No one, not even president-elect Ma Ying-jeou (馬英九), could have been surprised last week when American Institute in Taiwan Director Stephen Young informed him that Washington had turned down his application to visit the US before his inauguration next Tuesday.
Despite the upbeat sound bites issued by Washington following Ma’s victory and its ostensible desire for better and closer relations between Taipei and Beijing, last week’s rejection was a sign of the shape of things to come.
Closer cross-strait relations or not, the US State Department and the White House are not about to change their longstanding policy of barring high-ranking Taiwanese government officials from visiting the US, which during President Chen Shui-bian’s (陳水扁) eight-year tenure served as a stark, if not humiliating, reminder of the reality of great power politics.
Another aspect of Washington’s approach to Taiwan that is unlikely to change is the desire to sell it weapons.
To wit, news that a Ma visit to the US was “not necessary” had barely registered when Young announced that the US remained committed to helping Taiwan modernize its military. To be fair, though, one thing did change this time around: It seemed that encouraging Taiwan to import US beef was now a top-line policy, as Young mentioned it in the same breath as the F-16s.
What this meant was that Washington could continue to yield to Beijing’s pressure and humiliate its ally, but please, please, buy our weapons and our beef. We’re your friend, as long as you remain a market for our goods.
This position is the result of different branches of government vying for different outcomes, and Young’s speech was the channel through which these contradictory discourses were voiced. While the White House and the State Department seek to mollify Beijing through engagement and the avoidance of sensitive issues such as Taiwan, others — such as the Pentagon — continue to seek to provide Taiwan with appropriate armaments, which is sure to anger Beijing.
Sadly, while it isn’t Washington’s intention to humiliate the Taiwanese leadership or its people, the consequence of such public announcements is that other countries and international organizations will have no compunction in treating Taiwanese as second-rate global citizens.
In other words, Beijing’s pressure on other countries isn’t the only factor in how the international community has continued to snub Taiwan’s efforts to be recognized as an equal.
Young’s diplomatic slap in the face will have repercussions on how the WHO, to use one example, will deal with Taipei’s application for membership or observer status later this month; or sports organizations, to use another, will continue to bar Taiwanese athletes from participating as Taiwanese or unfurling the national flag when they win a medal.
After all, if the world’s only superpower and an ally of Taiwan can publicly treat it primarily as a market for its products, why should lesser partners care about it?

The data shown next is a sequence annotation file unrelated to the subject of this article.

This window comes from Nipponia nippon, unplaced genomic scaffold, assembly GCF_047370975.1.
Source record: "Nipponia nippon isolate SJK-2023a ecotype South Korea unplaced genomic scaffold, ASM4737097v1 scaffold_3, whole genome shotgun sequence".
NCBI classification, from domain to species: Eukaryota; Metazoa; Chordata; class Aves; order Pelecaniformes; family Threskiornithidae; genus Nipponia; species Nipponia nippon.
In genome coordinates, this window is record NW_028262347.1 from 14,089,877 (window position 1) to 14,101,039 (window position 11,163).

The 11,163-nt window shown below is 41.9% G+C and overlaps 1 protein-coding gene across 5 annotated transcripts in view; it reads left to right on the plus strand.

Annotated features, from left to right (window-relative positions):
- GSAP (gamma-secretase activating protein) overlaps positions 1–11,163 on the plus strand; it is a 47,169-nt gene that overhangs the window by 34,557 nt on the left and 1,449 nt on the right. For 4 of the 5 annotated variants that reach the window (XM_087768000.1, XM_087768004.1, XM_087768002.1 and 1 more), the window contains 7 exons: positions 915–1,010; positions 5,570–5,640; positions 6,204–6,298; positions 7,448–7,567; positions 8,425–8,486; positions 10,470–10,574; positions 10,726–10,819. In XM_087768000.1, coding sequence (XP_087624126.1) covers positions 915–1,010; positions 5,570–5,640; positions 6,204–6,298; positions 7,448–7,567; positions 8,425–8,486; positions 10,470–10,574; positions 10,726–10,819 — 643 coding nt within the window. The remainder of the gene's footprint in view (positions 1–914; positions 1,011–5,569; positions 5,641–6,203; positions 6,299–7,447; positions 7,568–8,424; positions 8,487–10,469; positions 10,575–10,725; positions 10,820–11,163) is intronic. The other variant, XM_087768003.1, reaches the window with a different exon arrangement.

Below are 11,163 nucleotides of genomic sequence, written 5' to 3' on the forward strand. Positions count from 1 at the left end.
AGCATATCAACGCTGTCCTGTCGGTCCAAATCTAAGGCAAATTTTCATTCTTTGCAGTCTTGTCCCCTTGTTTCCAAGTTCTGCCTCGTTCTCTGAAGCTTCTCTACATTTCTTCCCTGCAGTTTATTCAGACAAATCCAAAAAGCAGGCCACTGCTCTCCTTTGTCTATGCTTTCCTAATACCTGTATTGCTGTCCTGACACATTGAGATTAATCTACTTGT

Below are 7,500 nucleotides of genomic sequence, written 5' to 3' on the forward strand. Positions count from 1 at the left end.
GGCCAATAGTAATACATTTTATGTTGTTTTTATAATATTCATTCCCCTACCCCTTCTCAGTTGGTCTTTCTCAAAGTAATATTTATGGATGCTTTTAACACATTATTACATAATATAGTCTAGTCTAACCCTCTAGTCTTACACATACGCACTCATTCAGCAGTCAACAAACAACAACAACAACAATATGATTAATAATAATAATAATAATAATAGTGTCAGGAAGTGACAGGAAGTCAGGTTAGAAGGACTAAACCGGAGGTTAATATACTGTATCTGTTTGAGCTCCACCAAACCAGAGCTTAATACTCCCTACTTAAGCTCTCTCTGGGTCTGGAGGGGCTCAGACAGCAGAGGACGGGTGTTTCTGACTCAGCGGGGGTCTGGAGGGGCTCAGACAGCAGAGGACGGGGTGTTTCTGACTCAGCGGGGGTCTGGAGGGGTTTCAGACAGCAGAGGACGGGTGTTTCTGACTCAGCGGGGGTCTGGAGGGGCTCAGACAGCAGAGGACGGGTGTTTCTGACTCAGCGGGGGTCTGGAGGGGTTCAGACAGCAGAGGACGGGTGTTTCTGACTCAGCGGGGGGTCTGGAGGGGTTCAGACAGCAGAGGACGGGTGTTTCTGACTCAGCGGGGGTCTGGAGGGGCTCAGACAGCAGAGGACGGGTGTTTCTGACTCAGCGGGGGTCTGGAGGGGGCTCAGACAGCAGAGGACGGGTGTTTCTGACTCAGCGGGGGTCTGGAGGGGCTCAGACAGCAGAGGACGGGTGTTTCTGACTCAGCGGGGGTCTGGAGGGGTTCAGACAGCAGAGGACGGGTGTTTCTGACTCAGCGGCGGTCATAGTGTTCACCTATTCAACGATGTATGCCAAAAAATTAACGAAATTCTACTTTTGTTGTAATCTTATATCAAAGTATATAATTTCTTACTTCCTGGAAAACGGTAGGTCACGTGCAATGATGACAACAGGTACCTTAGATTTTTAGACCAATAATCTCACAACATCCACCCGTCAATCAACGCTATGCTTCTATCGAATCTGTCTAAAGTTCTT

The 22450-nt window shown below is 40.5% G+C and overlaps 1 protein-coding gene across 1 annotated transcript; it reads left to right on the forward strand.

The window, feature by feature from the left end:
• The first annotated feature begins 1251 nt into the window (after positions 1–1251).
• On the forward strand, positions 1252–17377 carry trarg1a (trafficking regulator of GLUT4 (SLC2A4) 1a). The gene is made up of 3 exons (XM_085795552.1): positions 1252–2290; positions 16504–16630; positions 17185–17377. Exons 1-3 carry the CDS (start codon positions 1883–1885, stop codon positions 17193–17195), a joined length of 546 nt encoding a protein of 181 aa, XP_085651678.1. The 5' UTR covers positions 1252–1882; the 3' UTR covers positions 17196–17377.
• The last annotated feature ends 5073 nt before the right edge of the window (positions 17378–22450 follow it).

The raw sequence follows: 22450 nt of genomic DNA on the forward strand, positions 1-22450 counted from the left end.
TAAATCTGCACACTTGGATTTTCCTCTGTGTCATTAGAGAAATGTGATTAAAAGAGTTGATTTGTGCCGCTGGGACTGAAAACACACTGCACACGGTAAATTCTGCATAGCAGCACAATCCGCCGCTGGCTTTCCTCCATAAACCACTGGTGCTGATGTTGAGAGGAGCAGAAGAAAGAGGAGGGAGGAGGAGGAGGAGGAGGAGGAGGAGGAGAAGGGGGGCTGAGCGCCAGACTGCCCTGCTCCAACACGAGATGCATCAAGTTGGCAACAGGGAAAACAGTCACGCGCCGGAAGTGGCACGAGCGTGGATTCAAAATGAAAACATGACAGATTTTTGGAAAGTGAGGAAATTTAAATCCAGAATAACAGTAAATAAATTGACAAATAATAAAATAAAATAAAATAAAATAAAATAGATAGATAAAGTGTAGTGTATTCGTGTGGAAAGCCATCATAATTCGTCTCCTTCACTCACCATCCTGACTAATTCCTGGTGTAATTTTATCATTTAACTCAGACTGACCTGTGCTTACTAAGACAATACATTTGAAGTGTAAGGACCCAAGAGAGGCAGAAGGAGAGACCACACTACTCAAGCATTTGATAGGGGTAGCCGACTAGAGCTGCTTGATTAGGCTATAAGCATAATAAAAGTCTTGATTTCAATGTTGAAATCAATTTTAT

In a Facebook post on Wednesday last week, Chinese Nationalist Party (KMT) Taipei City Councilor Hsu Chiao-hsin (徐巧芯) wrote: “The KMT must fall for Taiwan to improve.’ Allow me to ask the question again: Is this really true?” It matters not how many times Hsu asks the question, my answer will always be the same: “Yes, the KMT must be toppled for Taiwan to improve.” In the lengthy Facebook post, titled “What were those born in the 1980s guilty of?” Hsu harked back to the idealistic aspirations of the 2014 Sunflower movement before heaping opprobrium on the Democratic Progressive Party’s (DPP)
Some people are saying the weather has been wonderful this year. That depends on how one defines wonderful weather. The Ministry of Economic Affairs last week announced that the alert level for Taoyuan, Hsinchu, Miaoli and Taichung areas are to be raised from green to yellow, and that water pressure is to be reduced at night. Few households with water tower storage facilities would have noticed any restrictions on their supply, but people concerned with the water situation have been aware for some time that the lack of typhoons this year, coupled with low rainfall, has meant that in the
Although China’s “reform and opening up” has become an empty slogan, Chinese President Xi Jinping (習近平) still put on a show by touring southern China to mark the 40th anniversary of the Shenzhen Special Economic Zone’s establishment. His motive was not to regain the international community’s trust, but to shore up his power in China. Externally, it was a response to diplomatic setbacks, and it even revealed his adventurist attitude of not being afraid to go to war. When former Chinese leader Deng Xiaoping (鄧小平) in 1992 conducted similar inspections, it was to suppress the “leftist wind” that was interfering with his
An increasing number of cafes and other businesses in Taiwan are keeping animals, which draw in people who are seeking the next perfect shot for their Instagram accounts. In the past these were mostly standard house pets, such as cats and dogs, which are accustomed to living indoors and being around people. However, raccoons have become popular, as well as alpacas and other “unusual” animals that require specialty care and specific environments to thrive. In late June, a customer recorded a video of the owner of a coffee shop in Taipei apparently unleashing a border collie on a raccoon, who was the star